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Publication numberUS3346520 A
Publication typeGrant
Publication dateOct 10, 1967
Filing dateJan 25, 1965
Priority dateJan 25, 1965
Publication numberUS 3346520 A, US 3346520A, US-A-3346520, US3346520 A, US3346520A
InventorsLieng-Huang Lee
Original AssigneeDow Chemical Co
Export CitationBiBTeX, EndNote, RefMan
External Links: USPTO, USPTO Assignment, Espacenet
Process for making high impact styrene polymers in aqueous suspension
US 3346520 A
Abstract  available in
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Claims  available in
Description  (OCR text may contain errors)

United States Patent 3,346,520 PROCESS FOR MAKING HIGH IMPACT STYRENE POLYMERS IN AQUEOUS SUSPENSION Lieng-Huang Lee, Midland, Mich., assignor to The Dow Chemical Company, Midland, Mich, a corporation of Delaware No Drawing. Filed Jan. 25, 1965, Ser. No. 427,972 5 Claims. (Cl. 260-17) This invention relatesto the preparation of high impact styrene polymers. lt pertains especially to improvements in a process and agents for recovering the styrene polymer in bead form from an aqueous suspension polymerization process.

It is known to prepare high impact styrene polymers in bead or granular form by partially polymerizing a solution of a rubbery butadiene polymer dissolved in a vinylidene aromatic monomer such as styrene or a mixture of sytrene and acrylonitrile, until the solution contains from about 25 to 30 percent by weight of polymer, and to thereafter complete the polymerization of the monomer by heating the partially polymerized solution in an aqueous suspension containing a Water-soluble dispersing agent.

Among water-soluble dispersing agents known to the art there may be mentioned alkali metal salts of sulfonated polystyrene, sulfonated polyvinyltoluene, polyacrylic acid, polymethacrylic acid, interpolymers of acrylic acid or methacrylic acid and 2-ethylhexylacrylate, or carboxyalkyl alkyl celluloses, e.g. carboxymethyl methyl cellulose.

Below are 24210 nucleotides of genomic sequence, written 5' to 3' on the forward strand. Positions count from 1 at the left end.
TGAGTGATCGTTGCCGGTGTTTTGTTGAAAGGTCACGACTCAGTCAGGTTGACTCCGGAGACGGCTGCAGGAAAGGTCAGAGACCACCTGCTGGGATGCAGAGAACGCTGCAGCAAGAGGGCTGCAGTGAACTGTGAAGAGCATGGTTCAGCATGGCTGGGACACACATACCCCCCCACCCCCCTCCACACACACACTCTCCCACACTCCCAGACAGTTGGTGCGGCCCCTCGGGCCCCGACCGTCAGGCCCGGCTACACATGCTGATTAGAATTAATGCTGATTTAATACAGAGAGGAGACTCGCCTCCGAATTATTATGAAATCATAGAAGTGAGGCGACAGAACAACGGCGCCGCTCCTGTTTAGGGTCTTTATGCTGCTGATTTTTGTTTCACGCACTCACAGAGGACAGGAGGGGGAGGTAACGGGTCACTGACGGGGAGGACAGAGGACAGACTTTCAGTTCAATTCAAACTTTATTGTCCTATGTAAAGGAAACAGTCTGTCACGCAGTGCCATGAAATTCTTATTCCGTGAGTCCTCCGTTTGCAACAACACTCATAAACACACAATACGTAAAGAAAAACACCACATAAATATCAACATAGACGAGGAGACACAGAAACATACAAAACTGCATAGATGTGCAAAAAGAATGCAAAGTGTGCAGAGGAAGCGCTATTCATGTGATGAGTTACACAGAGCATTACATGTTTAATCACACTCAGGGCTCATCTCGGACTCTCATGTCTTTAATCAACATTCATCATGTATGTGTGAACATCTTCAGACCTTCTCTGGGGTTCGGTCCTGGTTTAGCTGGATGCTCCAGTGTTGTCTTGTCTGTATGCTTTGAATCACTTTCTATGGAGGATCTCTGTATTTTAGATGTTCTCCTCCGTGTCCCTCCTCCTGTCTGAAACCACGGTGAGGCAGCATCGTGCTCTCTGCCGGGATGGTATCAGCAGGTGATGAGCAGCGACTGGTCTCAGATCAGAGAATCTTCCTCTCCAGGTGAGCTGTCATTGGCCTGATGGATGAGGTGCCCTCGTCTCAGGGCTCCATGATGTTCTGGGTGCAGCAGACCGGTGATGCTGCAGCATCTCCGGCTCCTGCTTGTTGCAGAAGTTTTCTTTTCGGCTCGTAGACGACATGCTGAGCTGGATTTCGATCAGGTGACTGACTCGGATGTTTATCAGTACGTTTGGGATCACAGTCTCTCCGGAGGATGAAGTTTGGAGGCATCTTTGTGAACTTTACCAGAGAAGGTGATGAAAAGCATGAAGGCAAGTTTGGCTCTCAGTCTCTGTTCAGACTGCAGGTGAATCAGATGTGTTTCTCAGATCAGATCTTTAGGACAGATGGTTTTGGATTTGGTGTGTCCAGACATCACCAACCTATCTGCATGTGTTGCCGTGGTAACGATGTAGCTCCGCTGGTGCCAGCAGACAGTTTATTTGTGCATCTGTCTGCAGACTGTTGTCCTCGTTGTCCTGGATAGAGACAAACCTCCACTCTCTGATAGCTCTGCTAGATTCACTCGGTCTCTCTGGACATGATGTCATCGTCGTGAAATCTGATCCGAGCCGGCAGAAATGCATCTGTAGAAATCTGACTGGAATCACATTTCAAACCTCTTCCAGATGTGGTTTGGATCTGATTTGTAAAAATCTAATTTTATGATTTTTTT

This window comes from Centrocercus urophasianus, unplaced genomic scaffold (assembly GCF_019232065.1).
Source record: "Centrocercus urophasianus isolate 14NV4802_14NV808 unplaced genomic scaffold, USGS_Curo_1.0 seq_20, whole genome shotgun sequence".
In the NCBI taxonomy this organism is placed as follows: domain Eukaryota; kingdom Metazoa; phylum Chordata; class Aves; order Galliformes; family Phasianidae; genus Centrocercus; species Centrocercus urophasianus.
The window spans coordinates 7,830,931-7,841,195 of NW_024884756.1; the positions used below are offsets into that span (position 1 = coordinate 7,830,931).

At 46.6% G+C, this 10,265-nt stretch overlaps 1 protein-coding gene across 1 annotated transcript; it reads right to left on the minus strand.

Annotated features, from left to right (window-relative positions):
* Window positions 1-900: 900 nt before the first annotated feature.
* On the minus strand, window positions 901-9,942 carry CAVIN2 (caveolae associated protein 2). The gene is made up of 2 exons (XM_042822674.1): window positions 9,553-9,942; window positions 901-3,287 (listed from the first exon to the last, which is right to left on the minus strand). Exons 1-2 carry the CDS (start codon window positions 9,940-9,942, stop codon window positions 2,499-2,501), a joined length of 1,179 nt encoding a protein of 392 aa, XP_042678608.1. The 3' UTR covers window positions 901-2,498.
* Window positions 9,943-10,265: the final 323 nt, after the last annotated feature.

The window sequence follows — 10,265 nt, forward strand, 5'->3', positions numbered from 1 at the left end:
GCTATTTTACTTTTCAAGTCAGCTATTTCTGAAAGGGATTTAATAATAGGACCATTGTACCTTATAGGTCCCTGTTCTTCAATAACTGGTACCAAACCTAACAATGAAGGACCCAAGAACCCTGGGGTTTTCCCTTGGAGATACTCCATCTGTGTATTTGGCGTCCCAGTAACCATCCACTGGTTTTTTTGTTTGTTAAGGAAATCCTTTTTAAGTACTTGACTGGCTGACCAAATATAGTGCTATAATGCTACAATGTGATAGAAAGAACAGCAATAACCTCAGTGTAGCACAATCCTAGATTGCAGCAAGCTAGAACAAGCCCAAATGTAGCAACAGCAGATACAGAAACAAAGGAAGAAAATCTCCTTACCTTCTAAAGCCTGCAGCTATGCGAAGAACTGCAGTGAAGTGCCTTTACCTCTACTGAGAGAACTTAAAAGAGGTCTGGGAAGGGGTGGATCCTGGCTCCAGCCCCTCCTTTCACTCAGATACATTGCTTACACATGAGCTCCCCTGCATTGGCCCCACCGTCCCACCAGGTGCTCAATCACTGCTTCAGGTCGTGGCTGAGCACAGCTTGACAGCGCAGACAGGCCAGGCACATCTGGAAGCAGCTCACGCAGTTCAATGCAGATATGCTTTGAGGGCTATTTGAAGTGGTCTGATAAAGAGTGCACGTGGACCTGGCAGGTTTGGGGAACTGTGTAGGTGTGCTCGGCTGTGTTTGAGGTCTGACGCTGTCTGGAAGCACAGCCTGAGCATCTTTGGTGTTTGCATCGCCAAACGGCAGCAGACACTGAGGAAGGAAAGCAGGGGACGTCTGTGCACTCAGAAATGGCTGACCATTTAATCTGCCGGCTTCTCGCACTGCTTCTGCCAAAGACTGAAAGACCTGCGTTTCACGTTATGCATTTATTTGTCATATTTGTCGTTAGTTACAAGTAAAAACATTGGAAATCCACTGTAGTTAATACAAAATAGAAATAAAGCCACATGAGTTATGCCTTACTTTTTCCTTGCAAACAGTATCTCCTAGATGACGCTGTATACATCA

In completing polymerization of the monomers in partially polymerized solutions comprising a butadiene rubber and a vinylidene aromatic monomer to obtain high impact styrene polymer in bead or granular form, it has been observed that oftentimes the aqueous medium consists of results in the formation of large quantities of foam which renders it difiicult to separate the aqueous liquid from the polymer and requires an abundant supply of pure or substantially pure water in order to Wash or free the polymer from the dispersing agent.

Accordingly, it is a primary object of the invention to provide a process and agents for causing the receding of foam with resultant ease of separating of the aqueous liquid from the polymer particles in the aqueous suspension polymerization of a solution of rubber and a vinylidene aromatic compound to form a high impact styrene polymer in the presence of a water-soluble dispersing agent. Other and related objects will become apparent from the following description of the invention.

According to the invention, the receding of foam with resultant ease of separating of the polymer particles from the aqueous liquid and freeing of the polymer from the dispersing agent can readily be obtained in an aqueous suspension system employing a water-soluble organic substance, e.g. a carboxyalkyl alkyl cellulose, as the dispersing agent for the making of a high impact styrene polymer by completing the polymerization of the monomers of a partially polymerized solution of a rubbery butadiene polymer dissolved in a monomer comprising a vinylidene aromatic hydrocarbon and not more than, i.e. from 0 to 35, weight percent of acrylonitrile in aqueous suspension by adding to the suspension after the polymerization is complete or substantially complete, from 0.01 to 1, preferably from 0.01 to 0.1, percent by weight of a polypropylene glycol having an average molecular weight between 1200 and 4000, preferably from 1200 to 2000.